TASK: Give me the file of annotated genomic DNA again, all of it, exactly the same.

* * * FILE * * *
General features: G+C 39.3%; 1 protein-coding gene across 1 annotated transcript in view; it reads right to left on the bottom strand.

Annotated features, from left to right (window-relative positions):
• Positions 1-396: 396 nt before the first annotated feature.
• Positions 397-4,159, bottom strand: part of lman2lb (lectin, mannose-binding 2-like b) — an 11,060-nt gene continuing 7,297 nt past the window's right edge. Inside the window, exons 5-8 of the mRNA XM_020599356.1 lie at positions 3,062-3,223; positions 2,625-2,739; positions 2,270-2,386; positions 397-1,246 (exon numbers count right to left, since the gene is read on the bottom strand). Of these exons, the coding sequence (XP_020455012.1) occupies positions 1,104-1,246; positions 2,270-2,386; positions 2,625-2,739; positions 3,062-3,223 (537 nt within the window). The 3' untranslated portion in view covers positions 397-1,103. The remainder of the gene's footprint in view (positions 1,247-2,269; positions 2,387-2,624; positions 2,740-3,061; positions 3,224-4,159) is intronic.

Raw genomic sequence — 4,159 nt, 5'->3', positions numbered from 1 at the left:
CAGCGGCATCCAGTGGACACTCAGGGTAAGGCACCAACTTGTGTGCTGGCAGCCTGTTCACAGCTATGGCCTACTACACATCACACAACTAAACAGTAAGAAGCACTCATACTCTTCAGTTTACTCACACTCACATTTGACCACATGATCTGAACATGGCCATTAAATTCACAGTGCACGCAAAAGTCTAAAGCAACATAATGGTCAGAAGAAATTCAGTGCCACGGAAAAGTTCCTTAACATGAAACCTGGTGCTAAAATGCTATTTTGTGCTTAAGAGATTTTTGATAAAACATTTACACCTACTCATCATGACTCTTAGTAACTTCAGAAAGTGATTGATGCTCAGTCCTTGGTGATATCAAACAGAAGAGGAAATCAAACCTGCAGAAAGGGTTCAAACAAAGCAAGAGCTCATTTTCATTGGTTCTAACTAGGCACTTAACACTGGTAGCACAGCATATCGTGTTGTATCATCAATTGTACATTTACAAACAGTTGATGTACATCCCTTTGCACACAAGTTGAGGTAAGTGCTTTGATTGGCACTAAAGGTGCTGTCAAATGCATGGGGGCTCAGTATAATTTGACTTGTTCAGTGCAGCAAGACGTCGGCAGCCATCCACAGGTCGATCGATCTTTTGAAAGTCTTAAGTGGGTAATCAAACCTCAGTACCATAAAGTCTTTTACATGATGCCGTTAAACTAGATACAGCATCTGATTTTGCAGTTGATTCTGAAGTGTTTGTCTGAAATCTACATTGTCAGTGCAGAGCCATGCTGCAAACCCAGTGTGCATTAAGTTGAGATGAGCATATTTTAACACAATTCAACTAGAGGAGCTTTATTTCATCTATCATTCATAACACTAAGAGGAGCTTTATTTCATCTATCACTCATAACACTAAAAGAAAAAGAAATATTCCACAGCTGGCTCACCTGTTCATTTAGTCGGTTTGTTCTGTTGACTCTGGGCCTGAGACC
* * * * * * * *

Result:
General features: G+C 39.3%; 1 protein-coding gene across 1 annotated transcript in view; it reads right to left on the bottom strand.

Annotated features, from left to right (window-relative positions):
• Positions 1-396: 396 nt before the first annotated feature.
• Positions 397-4,159, bottom strand: part of lman2lb (lectin, mannose-binding 2-like b) — an 11,060-nt gene continuing 7,297 nt past the window's right edge. Inside the window, exons 5-8 of the mRNA XM_020599356.1 lie at positions 3,062-3,223; positions 2,625-2,739; positions 2,270-2,386; positions 397-1,246 (exon numbers count right to left, since the gene is read on the bottom strand). Of these exons, the coding sequence (XP_020455012.1) occupies positions 1,104-1,246; positions 2,270-2,386; positions 2,625-2,739; positions 3,062-3,223 (537 nt within the window). The 3' untranslated portion in view covers positions 397-1,103. The remainder of the gene's footprint in view (positions 1,247-2,269; positions 2,387-2,624; positions 2,740-3,061; positions 3,224-4,159) is intronic.

Raw genomic sequence — 4,159 nt, 5'->3', positions numbered from 1 at the left:
CAGCGGCATCCAGTGGACACTCAGGGTAAGGCACCAACTTGTGTGCTGGCAGCCTGTTCACAGCTATGGCCTACTACACATCACACAACTAAACAGTAAGAAGCACTCATACTCTTCAGTTTACTCACACTCACATTTGACCACATGATCTGAACATGGCCATTAAATTCACAGTGCACGCAAAAGTCTAAAGCAACATAATGGTCAGAAGAAATTCAGTGCCACGGAAAAGTTCCTTAACATGAAACCTGGTGCTAAAATGCTATTTTGTGCTTAAGAGATTTTTGATAAAACATTTACACCTACTCATCATGACTCTTAGTAACTTCAGAAAGTGATTGATGCTCAGTCCTTGGTGATATCAAACAGAAGAGGAAATCAAACCTGCAGAAAGGGTTCAAACAAAGCAAGAGCTCATTTTCATTGGTTCTAACTAGGCACTTAACACTGGTAGCACAGCATATCGTGTTGTATCATCAATTGTACATTTACAAACAGTTGATGTACATCCCTTTGCACACAAGTTGAGGTAAGTGCTTTGATTGGCACTAAAGGTGCTGTCAAATGCATGGGGGCTCAGTATAATTTGACTTGTTCAGTGCAGCAAGACGTCGGCAGCCATCCACAGGTCGATCGATCTTTTGAAAGTCTTAAGTGGGTAATCAAACCTCAGTACCATAAAGTCTTTTACATGATGCCGTTAAACTAGATACAGCATCTGATTTTGCAGTTGATTCTGAAGTGTTTGTCTGAAATCTACATTGTCAGTGCAGAGCCATGCTGCAAACCCAGTGTGCATTAAGTTGAGATGAGCATATTTTAACACAATTCAACTAGAGGAGCTTTATTTCATCTATCATTCATAACACTAAGAGGAGCTTTATTTCATCTATCACTCATAACACTAAAAGAAAAAGAAATATTCCACAGCTGGCTCACCTGTTCATTTAGTCGGTTTGTTCTGTTGACTCTGGGCCTGAGACC